Ireland levied a 405 million euros ($402 million) fine on Instagram for breaching children’s data privacy. According to the European Union’s General Data Protection Regulation, the Data Protection Commission (DPC) decided to fine the social media networking service after raising concerns over the misuse of young users’ phone numbers and email addresses.
The findings of the Data Protection Commission
The Data Protection Commission observed that children were upgrading to business accounts to use extended features that let them view their profile visits. However, this made the accounts public, making the children vulnerable to abuse.
Meta set to appeal against the fine
Addressing the fine, Instagram owner Meta affirmed that it would appeal against it. However, this is not the first time the regulators have fined the company. It is their third such claim against Meta.
In 2021, Irish regulators fined Meta-owned WhatsApp 225 million euros for violations regarding its messaging services. In March 2022, the tech giant was fined 17 million euros for failing to protect users from data breaches. Since Meta has its European headquarters in Dublin, it falls to the Data Protection Commission to enforce the regulations.
Meta clarifies its stand
Speaking about the issue, a Meta official told BBC that the allegations were based on older settings, after which the company added many new features to protect children’s data. “Anyone under 18 automatically has their account set to private when they join Instagram, so only people they know can see what they post, and adults can’t message teens who don’t follow them,” the official said. Adding that the company disagrees with the penal action and how it was calculated to the sum of $400 million, the official stated that Meta would further review the decision and appeal against it.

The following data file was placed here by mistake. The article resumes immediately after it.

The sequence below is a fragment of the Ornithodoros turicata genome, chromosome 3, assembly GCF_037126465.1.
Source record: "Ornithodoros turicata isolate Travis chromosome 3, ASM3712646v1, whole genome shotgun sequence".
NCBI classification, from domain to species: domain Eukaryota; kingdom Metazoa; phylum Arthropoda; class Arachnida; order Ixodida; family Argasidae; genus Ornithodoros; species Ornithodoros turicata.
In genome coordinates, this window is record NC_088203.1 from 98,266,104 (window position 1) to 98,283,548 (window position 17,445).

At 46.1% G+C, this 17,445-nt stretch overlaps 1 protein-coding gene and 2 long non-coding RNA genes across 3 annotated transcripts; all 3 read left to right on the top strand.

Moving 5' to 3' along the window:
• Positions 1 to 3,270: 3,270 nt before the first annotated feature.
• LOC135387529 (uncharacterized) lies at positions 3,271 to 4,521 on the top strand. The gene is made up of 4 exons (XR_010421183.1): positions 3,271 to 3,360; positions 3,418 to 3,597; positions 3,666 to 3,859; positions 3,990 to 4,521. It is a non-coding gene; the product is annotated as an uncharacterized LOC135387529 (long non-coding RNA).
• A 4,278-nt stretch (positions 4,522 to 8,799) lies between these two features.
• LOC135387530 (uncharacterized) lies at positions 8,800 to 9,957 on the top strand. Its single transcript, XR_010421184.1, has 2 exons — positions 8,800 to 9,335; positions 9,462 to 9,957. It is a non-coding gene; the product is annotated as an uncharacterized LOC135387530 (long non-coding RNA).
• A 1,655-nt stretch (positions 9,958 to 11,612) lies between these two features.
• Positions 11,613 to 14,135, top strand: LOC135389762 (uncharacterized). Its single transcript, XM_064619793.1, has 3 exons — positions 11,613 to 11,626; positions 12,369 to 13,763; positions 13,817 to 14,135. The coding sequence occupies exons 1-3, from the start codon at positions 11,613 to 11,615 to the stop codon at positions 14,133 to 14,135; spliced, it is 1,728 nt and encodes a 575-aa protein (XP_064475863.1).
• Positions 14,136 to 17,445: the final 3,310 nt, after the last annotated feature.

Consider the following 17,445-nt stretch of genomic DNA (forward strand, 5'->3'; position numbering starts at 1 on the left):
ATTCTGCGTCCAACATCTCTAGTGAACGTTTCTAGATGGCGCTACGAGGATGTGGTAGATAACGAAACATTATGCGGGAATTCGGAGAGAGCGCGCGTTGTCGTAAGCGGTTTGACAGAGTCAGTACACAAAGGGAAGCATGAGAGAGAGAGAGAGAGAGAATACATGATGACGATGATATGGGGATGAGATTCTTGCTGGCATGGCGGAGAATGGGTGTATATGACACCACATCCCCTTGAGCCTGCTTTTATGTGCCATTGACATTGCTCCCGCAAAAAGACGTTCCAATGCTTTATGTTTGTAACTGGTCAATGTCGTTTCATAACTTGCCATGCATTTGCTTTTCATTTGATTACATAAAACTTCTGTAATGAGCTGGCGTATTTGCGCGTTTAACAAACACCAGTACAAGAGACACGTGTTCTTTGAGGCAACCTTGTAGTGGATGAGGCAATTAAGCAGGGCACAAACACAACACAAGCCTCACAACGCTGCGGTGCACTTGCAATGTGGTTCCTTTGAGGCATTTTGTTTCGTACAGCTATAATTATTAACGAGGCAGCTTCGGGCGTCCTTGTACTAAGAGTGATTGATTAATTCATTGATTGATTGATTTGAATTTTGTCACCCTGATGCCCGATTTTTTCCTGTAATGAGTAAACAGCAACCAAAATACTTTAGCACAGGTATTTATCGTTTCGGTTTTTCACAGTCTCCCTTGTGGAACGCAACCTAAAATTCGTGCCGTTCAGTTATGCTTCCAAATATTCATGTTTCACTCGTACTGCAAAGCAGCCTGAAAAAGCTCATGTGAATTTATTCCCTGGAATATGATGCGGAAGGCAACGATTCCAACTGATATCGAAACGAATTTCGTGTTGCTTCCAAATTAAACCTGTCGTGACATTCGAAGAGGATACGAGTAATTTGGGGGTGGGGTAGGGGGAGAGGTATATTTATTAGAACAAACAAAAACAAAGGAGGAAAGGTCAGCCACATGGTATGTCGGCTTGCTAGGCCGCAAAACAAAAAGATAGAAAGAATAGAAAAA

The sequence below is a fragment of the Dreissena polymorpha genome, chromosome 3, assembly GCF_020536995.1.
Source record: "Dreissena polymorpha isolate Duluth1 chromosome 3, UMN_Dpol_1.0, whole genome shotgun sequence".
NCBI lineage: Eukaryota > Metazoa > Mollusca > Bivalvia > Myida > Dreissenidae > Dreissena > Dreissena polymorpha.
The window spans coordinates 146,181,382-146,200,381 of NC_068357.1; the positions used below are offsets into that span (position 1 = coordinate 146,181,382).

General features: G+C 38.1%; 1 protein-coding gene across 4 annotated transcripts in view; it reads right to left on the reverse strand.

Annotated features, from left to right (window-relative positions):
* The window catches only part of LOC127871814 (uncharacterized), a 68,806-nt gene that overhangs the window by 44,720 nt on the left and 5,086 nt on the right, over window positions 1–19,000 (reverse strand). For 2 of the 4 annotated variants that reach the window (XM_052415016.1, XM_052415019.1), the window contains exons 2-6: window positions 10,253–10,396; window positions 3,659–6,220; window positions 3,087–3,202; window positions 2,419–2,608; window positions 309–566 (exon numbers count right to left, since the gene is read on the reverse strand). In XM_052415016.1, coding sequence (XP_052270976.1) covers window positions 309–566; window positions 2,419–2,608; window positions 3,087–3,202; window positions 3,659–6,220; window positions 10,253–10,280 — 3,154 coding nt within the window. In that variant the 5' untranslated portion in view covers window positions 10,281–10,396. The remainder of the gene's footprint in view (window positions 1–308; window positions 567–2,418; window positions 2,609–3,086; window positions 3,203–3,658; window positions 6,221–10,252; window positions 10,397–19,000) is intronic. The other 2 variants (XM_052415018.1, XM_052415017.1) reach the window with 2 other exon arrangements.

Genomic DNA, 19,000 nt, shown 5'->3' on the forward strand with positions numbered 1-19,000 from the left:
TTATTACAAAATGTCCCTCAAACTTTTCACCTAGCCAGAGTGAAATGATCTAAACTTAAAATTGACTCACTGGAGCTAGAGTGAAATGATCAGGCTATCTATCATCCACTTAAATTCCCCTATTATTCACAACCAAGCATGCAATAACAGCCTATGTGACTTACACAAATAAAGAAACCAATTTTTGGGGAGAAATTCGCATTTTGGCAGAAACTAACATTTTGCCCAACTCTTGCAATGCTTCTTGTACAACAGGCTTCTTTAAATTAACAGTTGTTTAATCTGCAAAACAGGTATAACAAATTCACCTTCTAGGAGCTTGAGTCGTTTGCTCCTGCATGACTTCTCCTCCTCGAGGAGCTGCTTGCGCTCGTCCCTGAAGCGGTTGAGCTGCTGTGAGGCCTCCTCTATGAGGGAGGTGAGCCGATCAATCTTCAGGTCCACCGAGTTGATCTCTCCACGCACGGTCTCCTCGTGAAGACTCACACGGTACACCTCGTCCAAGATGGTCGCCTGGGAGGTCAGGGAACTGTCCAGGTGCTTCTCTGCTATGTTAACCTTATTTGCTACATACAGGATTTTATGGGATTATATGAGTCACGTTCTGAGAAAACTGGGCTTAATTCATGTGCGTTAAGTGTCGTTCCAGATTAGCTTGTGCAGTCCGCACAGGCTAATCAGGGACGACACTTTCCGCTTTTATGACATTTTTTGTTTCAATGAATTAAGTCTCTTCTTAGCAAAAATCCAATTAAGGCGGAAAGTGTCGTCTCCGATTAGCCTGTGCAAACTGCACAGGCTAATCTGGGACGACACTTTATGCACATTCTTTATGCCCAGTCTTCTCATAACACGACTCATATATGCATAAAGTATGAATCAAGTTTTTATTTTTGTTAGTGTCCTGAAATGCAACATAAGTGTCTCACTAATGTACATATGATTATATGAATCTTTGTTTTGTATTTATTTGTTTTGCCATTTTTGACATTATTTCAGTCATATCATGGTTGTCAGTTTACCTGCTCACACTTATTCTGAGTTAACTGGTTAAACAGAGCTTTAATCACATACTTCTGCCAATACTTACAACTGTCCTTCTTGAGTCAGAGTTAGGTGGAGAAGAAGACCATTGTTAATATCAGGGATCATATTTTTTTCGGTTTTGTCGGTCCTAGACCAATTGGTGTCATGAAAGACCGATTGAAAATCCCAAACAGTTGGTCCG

Commenting on the fine imposed on Instagram, the National Society for the Prevention of Cruelty to Children (NSPCC) Andy Burrows told BBC that such breaches could harm the children using the social networking service. “The ruling demonstrates how effective enforcement can protect children on social media and underlines how regulation is already making children safer online,” he added.
Observing data breach
According to reports, the fine comes after observing children’s data usage on Instagram for two years. Following the investigation, Ireland’s Data Protection Commissioner sent an email mentioning the fine. More details of the case and the fine imposed on Instagram are awaited.